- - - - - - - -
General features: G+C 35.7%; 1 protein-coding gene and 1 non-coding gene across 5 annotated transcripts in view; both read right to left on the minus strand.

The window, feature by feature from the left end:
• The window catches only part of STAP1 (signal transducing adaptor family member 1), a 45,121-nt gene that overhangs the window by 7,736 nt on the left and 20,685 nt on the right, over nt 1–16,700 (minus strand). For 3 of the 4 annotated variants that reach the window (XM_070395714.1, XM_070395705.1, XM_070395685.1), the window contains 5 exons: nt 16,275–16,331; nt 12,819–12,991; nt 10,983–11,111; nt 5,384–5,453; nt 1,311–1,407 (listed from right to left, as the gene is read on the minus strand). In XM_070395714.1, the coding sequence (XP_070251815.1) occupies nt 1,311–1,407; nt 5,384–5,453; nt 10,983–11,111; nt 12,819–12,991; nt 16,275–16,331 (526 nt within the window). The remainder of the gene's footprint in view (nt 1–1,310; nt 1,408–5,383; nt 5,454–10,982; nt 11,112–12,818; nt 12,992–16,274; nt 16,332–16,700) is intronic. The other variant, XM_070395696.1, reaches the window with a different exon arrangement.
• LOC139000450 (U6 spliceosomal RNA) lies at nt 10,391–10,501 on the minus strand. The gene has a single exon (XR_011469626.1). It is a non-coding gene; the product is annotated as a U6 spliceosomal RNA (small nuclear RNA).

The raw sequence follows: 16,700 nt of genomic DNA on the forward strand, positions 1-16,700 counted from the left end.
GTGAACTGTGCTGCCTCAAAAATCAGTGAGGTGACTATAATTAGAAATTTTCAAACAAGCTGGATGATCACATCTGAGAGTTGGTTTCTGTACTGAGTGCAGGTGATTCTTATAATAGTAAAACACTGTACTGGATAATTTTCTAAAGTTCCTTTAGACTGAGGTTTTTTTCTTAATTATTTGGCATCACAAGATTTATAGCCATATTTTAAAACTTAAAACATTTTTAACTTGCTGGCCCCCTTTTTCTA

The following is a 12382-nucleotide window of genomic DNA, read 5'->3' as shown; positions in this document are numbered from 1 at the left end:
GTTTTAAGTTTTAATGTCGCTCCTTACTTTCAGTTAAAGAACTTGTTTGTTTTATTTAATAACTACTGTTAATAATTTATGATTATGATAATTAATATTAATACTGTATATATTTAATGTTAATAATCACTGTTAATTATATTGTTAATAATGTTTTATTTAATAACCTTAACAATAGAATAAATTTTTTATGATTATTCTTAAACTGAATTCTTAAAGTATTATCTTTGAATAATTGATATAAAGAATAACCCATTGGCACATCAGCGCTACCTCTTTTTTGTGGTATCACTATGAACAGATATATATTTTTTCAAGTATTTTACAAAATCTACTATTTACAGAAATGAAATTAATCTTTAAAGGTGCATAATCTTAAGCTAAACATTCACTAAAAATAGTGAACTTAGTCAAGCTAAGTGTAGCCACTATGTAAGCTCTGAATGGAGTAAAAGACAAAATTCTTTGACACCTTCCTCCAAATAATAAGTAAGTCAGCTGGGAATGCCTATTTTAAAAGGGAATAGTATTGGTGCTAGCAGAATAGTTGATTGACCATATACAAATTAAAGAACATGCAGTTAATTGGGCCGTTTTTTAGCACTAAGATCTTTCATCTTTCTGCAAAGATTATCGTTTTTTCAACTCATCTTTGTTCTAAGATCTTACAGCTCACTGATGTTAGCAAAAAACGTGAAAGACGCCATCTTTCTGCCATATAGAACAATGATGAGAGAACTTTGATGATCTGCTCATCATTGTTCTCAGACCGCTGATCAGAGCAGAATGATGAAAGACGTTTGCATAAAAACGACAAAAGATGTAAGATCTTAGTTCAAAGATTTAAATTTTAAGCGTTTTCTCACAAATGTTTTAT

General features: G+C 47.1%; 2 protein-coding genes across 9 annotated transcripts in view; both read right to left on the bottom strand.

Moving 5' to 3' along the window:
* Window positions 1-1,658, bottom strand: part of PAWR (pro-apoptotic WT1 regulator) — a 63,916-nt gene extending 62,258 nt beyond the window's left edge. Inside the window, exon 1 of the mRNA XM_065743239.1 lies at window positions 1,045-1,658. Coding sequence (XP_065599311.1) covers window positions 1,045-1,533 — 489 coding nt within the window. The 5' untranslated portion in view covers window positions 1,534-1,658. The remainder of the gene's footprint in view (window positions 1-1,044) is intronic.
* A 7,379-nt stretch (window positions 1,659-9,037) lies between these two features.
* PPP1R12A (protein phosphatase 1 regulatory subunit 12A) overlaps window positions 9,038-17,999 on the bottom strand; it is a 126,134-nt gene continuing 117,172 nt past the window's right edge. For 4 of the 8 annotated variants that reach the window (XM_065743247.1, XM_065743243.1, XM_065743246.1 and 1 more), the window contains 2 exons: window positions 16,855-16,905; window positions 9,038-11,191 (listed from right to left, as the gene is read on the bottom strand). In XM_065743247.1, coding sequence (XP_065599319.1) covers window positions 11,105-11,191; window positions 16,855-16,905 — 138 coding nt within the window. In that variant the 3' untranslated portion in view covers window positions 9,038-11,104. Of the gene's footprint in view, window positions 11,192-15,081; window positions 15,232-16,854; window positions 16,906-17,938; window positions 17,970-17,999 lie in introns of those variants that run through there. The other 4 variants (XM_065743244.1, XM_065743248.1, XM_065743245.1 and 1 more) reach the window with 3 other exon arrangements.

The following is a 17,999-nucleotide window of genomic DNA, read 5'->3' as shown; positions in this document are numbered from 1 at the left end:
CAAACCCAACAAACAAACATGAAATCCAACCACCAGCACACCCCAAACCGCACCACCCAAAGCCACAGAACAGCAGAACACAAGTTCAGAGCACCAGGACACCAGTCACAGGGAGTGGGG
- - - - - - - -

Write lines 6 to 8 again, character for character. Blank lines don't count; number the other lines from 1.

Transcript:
GTGAACTGTGCTGCCTCAAAAATCAGTGAGGTGACTATAATTAGAAATTTTCAAACAAGCTGGATGATCACATCTGAGAGTTGGTTTCTGTACTGAGTGCAGGTGATTCTTATAATAGTAAAACACTGTACTGGATAATTTTCTAAAGTTCCTTTAGACTGAGGTTTTTTTCTTAATTATTTGGCATCACAAGATTTATAGCCATATTTTAAAACTTAAAACATTTTTAACTTGCTGGCCCCCTTTTTCTA

The following is a 12382-nucleotide window of genomic DNA, read 5'->3' as shown; positions in this document are numbered from 1 at the left end:
GTTTTAAGTTTTAATGTCGCTCCTTACTTTCAGTTAAAGAACTTGTTTGTTTTATTTAATAACTACTGTTAATAATTTATGATTATGATAATTAATATTAATACTGTATATATTTAATGTTAATAATCACTGTTAATTATATTGTTAATAATGTTTTATTTAATAACCTTAACAATAGAATAAATTTTTTATGATTATTCTTAAACTGAATTCTTAAAGTATTATCTTTGAATAATTGATATAAAGAATAACCCATTGGCACATCAGCGCTACCTCTTTTTTGTGGTATCACTATGAACAGATATATATTTTTTCAAGTATTTTACAAAATCTACTATTTACAGAAATGAAATTAATCTTTAAAGGTGCATAATCTTAAGCTAAACATTCACTAAAAATAGTGAACTTAGTCAAGCTAAGTGTAGCCACTATGTAAGCTCTGAATGGAGTAAAAGACAAAATTCTTTGACACCTTCCTCCAAATAATAAGTAAGTCAGCTGGGAATGCCTATTTTAAAAGGGAATAGTATTGGTGCTAGCAGAATAGTTGATTGACCATATACAAATTAAAGAACATGCAGTTAATTGGGCCGTTTTTTAGCACTAAGATCTTTCATCTTTCTGCAAAGATTATCGTTTTTTCAACTCATCTTTGTTCTAAGATCTTACAGCTCACTGATGTTAGCAAAAAACGTGAAAGACGCCATCTTTCTGCCATATAGAACAATGATGAGAGAACTTTGATGATCTGCTCATCATTGTTCTCAGACCGCTGATCAGAGCAGAATGATGAAAGACGTTTGCATAAAAACGACAAAAGATGTAAGATCTTAGTTCAAAGATTTAAATTTTAAGCGTTTTCTCACAAATGTTTTAT